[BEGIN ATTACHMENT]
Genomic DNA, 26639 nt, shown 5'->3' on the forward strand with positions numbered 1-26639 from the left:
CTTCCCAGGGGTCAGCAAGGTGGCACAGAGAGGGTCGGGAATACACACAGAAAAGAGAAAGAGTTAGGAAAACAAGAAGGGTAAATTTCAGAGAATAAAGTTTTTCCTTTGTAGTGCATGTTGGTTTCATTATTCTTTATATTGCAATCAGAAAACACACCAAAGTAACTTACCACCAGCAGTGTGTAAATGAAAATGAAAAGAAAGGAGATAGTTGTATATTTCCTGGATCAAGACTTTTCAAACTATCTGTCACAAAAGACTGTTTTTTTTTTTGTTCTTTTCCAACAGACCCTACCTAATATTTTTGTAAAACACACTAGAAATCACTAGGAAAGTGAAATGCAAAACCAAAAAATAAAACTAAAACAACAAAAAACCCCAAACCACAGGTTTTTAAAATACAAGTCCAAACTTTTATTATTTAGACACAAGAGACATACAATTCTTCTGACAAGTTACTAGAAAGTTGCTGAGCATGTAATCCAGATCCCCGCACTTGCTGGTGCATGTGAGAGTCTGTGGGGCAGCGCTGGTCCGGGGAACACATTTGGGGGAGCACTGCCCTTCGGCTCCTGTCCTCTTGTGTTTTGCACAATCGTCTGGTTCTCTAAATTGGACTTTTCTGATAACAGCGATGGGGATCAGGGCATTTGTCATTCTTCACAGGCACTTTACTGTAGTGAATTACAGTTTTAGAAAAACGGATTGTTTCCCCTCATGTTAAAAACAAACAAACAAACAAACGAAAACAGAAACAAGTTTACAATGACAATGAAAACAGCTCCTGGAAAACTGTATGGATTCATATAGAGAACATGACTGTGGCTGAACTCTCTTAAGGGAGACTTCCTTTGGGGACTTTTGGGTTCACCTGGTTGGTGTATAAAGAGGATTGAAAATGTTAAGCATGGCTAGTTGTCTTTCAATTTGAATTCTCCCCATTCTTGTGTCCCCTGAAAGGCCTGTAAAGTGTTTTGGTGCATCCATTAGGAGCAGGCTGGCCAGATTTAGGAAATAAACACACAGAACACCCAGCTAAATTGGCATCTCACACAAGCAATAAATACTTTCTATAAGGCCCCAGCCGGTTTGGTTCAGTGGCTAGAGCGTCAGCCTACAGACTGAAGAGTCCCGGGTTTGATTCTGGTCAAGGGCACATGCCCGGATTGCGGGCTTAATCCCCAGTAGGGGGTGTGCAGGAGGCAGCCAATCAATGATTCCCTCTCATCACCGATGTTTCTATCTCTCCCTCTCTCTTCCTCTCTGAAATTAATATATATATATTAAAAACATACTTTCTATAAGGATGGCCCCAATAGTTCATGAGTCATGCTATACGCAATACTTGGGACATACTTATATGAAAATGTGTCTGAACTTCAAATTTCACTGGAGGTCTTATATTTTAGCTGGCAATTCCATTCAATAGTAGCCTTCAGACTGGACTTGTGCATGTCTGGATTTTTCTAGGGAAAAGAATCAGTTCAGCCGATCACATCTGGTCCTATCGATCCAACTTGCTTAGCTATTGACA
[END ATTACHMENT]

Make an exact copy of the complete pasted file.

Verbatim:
Genomic DNA, 26639 nt, shown 5'->3' on the forward strand with positions numbered 1-26639 from the left:
CTTCCCAGGGGTCAGCAAGGTGGCACAGAGAGGGTCGGGAATACACACAGAAAAGAGAAAGAGTTAGGAAAACAAGAAGGGTAAATTTCAGAGAATAAAGTTTTTCCTTTGTAGTGCATGTTGGTTTCATTATTCTTTATATTGCAATCAGAAAACACACCAAAGTAACTTACCACCAGCAGTGTGTAAATGAAAATGAAAAGAAAGGAGATAGTTGTATATTTCCTGGATCAAGACTTTTCAAACTATCTGTCACAAAAGACTGTTTTTTTTTTTGTTCTTTTCCAACAGACCCTACCTAATATTTTTGTAAAACACACTAGAAATCACTAGGAAAGTGAAATGCAAAACCAAAAAATAAAACTAAAACAACAAAAAACCCCAAACCACAGGTTTTTAAAATACAAGTCCAAACTTTTATTATTTAGACACAAGAGACATACAATTCTTCTGACAAGTTACTAGAAAGTTGCTGAGCATGTAATCCAGATCCCCGCACTTGCTGGTGCATGTGAGAGTCTGTGGGGCAGCGCTGGTCCGGGGAACACATTTGGGGGAGCACTGCCCTTCGGCTCCTGTCCTCTTGTGTTTTGCACAATCGTCTGGTTCTCTAAATTGGACTTTTCTGATAACAGCGATGGGGATCAGGGCATTTGTCATTCTTCACAGGCACTTTACTGTAGTGAATTACAGTTTTAGAAAAACGGATTGTTTCCCCTCATGTTAAAAACAAACAAACAAACAAACGAAAACAGAAACAAGTTTACAATGACAATGAAAACAGCTCCTGGAAAACTGTATGGATTCATATAGAGAACATGACTGTGGCTGAACTCTCTTAAGGGAGACTTCCTTTGGGGACTTTTGGGTTCACCTGGTTGGTGTATAAAGAGGATTGAAAATGTTAAGCATGGCTAGTTGTCTTTCAATTTGAATTCTCCCCATTCTTGTGTCCCCTGAAAGGCCTGTAAAGTGTTTTGGTGCATCCATTAGGAGCAGGCTGGCCAGATTTAGGAAATAAACACACAGAACACCCAGCTAAATTGGCATCTCACACAAGCAATAAATACTTTCTATAAGGCCCCAGCCGGTTTGGTTCAGTGGCTAGAGCGTCAGCCTACAGACTGAAGAGTCCCGGGTTTGATTCTGGTCAAGGGCACATGCCCGGATTGCGGGCTTAATCCCCAGTAGGGGGTGTGCAGGAGGCAGCCAATCAATGATTCCCTCTCATCACCGATGTTTCTATCTCTCCCTCTCTCTTCCTCTCTGAAATTAATATATATATATTAAAAACATACTTTCTATAAGGATGGCCCCAATAGTTCATGAGTCATGCTATACGCAATACTTGGGACATACTTATATGAAAATGTGTCTGAACTTCAAATTTCACTGGAGGTCTTATATTTTAGCTGGCAATTCCATTCAATAGTAGCCTTCAGACTGGACTTGTGCATGTCTGGATTTTTCTAGGGAAAAGAATCAGTTCAGCCGATCACATCTGGTCCTATCGATCCAACTTGCTTAGCTATTGACA